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In this concluding activity, learners will design a culminating "celebration" display and event, based on their Saturn Discovery Logs and on products produced from their working knowledge of Saturn and Cassini. These final projects provide a way for... (View More) children with varying learning styles to consolidate and share their learning. Includes a glossary, information for families, and guidance for deepening the science. Consider ending this program unit with a parent event. Identify a time and place for the displays when parents can be invited to see their children's work and hear their presentations. This is lesson 8 of 8 in the Jewel of the Solar System: From Out-of-School to Outer Space, an adaptation for after school programs of the Cassini-Huygens educational product Reading, Writing, and Rings. (View Less)
This is a set of four activities about spacecraft design. Learners will think like engineers as they design, peer review, and then construct and present their spacecraft to travel to Saturn. Includes a glossary, information for families, and... (View More) guidance for deepening the science. This is lesson 5 of 8 in the Jewel of the Solar System: From Out-of-School to Outer Space an adaptation for afterschool programs of the Cassini-Huygens educational product Reading, Writing, and Rings. (View Less)
This is a detailed lesson about heat transfer and distance. Learners will design and conduct experiments to answer the question, "how does distance and inclination affect the amount of heat received from a heat source?" They will measure heat change... (View More) as a function of distance or viewing angle. From that experiment, they will identify how the MESSENGER mission to Mercury takes advantage of these passive cooling methods to keep the spacecraft comfortable in a high-temperature environment. This is lesson 3 from MESSENGER Education Module: Staying Cool. Note: the student guide starts on p. 24 of the PDF. (View Less)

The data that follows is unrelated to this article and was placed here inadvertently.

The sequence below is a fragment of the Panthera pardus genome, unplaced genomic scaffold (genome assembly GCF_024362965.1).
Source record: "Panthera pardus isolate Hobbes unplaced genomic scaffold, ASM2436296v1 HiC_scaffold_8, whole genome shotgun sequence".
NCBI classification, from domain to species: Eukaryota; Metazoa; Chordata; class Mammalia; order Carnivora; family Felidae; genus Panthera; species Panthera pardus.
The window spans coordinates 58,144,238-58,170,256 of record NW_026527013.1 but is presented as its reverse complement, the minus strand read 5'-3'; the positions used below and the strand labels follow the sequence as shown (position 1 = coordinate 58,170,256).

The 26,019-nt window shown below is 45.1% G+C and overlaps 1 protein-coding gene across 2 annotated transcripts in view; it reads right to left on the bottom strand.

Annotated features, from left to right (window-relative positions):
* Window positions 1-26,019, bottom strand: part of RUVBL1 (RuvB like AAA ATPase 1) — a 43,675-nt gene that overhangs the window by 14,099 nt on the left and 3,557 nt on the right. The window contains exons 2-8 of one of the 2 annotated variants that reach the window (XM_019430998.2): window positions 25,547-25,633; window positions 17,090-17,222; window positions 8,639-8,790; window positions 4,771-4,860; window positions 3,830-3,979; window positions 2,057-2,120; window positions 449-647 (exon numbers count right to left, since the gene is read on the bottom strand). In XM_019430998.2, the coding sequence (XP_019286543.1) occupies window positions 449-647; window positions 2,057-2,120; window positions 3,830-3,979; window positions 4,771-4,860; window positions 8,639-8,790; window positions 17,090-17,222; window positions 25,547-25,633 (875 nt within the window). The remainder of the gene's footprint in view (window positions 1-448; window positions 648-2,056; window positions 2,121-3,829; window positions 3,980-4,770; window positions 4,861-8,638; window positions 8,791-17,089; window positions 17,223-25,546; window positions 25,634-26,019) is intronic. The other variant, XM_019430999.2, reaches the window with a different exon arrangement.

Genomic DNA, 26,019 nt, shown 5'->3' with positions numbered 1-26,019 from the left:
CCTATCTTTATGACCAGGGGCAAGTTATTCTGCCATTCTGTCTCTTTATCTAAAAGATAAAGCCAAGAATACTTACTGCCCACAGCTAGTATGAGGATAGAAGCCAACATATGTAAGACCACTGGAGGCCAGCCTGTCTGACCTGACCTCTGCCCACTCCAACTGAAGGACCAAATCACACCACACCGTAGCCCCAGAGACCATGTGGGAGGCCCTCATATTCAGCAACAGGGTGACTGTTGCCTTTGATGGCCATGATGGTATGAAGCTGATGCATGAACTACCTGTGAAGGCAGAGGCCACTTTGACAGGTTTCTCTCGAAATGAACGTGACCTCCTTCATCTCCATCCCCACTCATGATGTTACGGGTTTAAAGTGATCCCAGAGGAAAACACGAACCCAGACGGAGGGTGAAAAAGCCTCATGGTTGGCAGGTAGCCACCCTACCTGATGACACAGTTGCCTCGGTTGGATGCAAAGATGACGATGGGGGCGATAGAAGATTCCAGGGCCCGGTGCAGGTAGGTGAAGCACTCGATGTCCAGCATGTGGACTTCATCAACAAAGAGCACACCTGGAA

This is a lesson about passive cooling methods. Learners will construct a simple device to measure how effective different materials are for protecting against sunlight, explain how heat relates to the motion of atoms and molecules, describe how... (View More) heat can be transmitted from one place to another, explain how sunlight arriving on Earth interacts with matter, and describe how MESSENGER is protected by a simple sunshade in the hot Mercurian environment. Materials required to do this activity include several commonly-found items (e.g., coffee cans, ice cubes, tape, ruler, calculators, stopwatch, and scale). This is lesson 3 of 4 at the Grade 9-12 range of "Staying Cool." (View Less)
In this activity, learners will construct a model of a lunar roving vehicle. This activity is in Unit 2 of the Exploring the Moon teachers guide, which is designed for use especially, but not exclusively, with the Lunar Sample Disk program.